The great love-versus-money balancing act

Artists and other creative people have all dreamed of a time in our careers when we will no longer have to do our day job (or other work) just to make money. Then we can spend all our time doing exactly what we most love doing.

But in reality, everyone has to manage the great love-versus-money balancing act throughout their careers in order to provide both the income and the creative expression they want. You'll even see big movie stars do this - they alternate working on huge blockbuster movies with doing indie films that pay a fraction of the income but provide them with a chance to be more creative.

For the rest of us, it might mean that as a writer, you do commercial copywriting in between books. As a video artist, you fund yourself by shooting corporate videos or adverts. As an Internet entrepreneur, you pick up the odd coding job on to keep yourself going.

The point is to choose the right mix of work. Don’t make the mistake so many do of taking any low-level work to keep them afloat, no matter how ill-fitting. There are far too many creative people stuck in boring temp jobs and punishing sales roles. If the work is a terrible fit for you, you’ll be so drained afterwards, you’ll have no energy for the thing you really want to do.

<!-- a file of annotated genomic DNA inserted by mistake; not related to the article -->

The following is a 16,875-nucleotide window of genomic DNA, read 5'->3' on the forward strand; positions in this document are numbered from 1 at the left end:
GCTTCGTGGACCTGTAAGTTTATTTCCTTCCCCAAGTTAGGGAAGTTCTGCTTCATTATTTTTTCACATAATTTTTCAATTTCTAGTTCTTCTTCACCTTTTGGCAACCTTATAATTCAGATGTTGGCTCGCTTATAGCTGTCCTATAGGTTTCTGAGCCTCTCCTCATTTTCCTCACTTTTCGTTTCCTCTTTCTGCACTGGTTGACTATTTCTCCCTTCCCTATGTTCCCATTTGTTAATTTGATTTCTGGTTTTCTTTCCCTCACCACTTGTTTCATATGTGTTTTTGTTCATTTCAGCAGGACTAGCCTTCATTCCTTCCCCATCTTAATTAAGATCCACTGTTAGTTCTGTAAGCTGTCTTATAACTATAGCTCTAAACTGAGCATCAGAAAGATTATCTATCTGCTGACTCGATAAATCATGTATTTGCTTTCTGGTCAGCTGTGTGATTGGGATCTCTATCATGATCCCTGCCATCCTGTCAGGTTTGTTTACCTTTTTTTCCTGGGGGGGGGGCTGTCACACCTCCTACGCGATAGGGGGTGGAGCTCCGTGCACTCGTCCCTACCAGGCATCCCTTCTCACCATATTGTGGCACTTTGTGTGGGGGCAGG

Aim to find a mix of work – some more like play than others, some more financially rewarding than others – but all of which use talents and skills you enjoy using. Make sure you are in flow. Get it right and you might find your more commercial work becoming symbiotic with the work you do purely for pleasure.

Have you made the love-versus-money balancing act work for you? Please leave a comment - I'd love to hear how you've done it.

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  • Hi was intrigued by this post. I like the distinction the gapingvoid cartoonist (Hugh?) makes between cash and sex. But even movie stars have to like the blockbusters. I remember reading an interview with Matt Damon and the point he made was that blockbusters fail too and you have to at least LIKE the people/script at some level. Would also be intrigued to hear your take on crossing over e.g. letting your corporate clients know you do songwriting etc...or to use your example letting your coding customers know you have an internet business...Rgds Anne

  • Hi Anne. I definitely think you should aim for everything you do to be something you like - and end up with a mix of stuff along the spectrum between "I'd do this even if it didn't pay" and "I like doing it, it pays really well but it's not my favourite work".
    And yes I think it is usually best to come out as a multifaceted person! Just have separate websites - you don't have to rave about your songwriting on your corporate site but you might have a little link in the 'about me' page that mentions it; "...and I'm a songwriter[link]"

  • Through research, I provide customer insights to companies so they can flog more stuff to their customers - whether that's innocent drinks or Ernst & Young the accountants. I do some regular corporate work to fund my ability to help young start-up food and drink businesses like Peppersmith and Leon restaurants. Sometimes I get lucky and the start-ups scrape together enough cash to fund customer insights research from me. That's great. But I don't rely on it happening.

  • Sounds like a good mix you've created Tessa